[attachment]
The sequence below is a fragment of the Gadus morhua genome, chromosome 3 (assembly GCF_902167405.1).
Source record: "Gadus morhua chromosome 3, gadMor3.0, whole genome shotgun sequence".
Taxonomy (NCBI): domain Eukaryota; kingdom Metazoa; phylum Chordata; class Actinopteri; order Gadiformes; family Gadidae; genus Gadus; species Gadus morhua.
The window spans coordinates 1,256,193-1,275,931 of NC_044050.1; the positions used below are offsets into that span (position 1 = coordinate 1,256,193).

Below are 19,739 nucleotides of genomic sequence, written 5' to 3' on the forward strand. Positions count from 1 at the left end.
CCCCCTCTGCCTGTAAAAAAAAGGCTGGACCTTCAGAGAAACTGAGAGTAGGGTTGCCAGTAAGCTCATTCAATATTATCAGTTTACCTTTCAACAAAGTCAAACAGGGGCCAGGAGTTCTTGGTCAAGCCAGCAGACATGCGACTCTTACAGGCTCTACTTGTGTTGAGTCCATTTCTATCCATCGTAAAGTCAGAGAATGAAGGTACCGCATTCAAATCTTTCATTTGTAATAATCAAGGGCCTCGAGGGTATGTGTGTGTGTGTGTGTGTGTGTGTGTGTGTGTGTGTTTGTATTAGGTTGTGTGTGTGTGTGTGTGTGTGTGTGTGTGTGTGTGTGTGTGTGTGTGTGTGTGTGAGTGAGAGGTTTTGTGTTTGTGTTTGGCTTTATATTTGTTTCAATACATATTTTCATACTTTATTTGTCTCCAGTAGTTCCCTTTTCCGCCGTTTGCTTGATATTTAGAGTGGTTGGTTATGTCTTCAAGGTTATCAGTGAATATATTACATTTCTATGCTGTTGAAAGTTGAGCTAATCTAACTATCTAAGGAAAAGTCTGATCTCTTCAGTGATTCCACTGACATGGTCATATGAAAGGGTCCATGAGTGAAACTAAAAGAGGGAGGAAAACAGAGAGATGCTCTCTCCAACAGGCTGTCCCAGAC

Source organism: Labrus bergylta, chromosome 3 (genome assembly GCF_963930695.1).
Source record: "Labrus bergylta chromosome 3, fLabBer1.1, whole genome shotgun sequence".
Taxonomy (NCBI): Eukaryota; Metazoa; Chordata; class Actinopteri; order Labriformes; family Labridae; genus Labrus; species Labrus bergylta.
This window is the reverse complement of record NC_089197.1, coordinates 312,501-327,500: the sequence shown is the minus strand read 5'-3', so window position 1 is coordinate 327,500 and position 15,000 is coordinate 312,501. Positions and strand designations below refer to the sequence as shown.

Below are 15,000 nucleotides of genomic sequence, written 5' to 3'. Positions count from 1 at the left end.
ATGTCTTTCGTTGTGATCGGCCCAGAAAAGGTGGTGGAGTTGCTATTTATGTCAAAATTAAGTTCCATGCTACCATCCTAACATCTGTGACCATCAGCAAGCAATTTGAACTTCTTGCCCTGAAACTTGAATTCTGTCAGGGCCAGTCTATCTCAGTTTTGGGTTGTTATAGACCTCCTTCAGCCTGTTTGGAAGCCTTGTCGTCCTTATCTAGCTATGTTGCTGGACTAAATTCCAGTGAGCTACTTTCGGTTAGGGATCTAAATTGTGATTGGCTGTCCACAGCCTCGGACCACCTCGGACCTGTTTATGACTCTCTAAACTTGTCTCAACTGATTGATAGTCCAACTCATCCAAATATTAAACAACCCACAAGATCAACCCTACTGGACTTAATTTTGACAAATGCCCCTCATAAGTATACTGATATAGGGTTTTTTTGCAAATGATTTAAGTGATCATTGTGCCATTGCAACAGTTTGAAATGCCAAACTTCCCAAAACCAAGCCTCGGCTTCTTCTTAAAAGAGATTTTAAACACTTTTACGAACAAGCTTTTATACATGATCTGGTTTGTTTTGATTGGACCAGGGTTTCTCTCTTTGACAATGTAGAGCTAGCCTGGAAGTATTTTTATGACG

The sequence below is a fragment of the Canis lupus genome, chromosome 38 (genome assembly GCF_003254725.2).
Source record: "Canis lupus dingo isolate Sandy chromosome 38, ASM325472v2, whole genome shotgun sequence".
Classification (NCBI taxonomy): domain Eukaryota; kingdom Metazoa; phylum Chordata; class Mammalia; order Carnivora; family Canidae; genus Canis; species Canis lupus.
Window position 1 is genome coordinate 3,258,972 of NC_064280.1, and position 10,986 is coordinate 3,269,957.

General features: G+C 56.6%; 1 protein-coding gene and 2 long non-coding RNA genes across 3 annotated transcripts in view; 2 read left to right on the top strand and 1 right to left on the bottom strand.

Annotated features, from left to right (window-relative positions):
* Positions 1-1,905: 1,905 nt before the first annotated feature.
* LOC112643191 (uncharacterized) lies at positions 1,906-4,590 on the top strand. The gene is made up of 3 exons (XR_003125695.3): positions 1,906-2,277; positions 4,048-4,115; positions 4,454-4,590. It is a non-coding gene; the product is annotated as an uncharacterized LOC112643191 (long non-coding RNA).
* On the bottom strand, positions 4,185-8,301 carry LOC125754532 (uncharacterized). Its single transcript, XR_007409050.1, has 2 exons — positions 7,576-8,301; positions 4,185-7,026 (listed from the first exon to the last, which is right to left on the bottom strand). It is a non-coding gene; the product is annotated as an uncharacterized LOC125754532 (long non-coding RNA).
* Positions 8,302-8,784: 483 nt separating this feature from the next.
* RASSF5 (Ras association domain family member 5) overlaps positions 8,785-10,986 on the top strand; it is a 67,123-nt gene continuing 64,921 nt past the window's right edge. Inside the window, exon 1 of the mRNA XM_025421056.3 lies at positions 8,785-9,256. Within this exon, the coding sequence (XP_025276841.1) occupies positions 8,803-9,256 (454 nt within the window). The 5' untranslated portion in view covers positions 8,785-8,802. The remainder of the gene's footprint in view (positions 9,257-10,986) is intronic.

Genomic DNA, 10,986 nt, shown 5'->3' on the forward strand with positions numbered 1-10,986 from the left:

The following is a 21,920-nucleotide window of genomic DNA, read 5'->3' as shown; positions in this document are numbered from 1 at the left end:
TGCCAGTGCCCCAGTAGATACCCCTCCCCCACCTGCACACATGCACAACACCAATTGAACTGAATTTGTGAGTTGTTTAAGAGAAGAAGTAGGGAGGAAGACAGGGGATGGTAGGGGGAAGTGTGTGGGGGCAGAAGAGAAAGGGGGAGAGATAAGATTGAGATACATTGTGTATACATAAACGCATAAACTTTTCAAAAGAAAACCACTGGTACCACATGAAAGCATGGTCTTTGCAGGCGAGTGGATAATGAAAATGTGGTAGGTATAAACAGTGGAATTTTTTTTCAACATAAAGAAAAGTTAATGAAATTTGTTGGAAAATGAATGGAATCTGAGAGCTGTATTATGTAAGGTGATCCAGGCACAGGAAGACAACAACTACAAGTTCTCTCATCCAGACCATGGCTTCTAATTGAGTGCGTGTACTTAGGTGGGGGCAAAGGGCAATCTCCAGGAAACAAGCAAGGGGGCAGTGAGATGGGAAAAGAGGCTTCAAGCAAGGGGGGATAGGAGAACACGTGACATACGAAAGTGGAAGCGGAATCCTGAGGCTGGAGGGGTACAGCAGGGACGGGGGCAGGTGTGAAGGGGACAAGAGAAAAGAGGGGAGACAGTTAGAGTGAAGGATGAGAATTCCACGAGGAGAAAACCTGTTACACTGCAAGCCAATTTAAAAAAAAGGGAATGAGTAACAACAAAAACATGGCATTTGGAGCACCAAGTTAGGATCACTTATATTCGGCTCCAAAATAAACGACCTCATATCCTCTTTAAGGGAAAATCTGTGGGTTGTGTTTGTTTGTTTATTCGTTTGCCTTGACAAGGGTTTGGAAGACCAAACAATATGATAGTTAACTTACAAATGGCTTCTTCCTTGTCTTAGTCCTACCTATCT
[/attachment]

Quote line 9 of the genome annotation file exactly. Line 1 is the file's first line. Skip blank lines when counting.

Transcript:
Taxonomy (NCBI): Eukaryota; Metazoa; Chordata; class Actinopteri; order Labriformes; family Labridae; genus Labrus; species Labrus bergylta.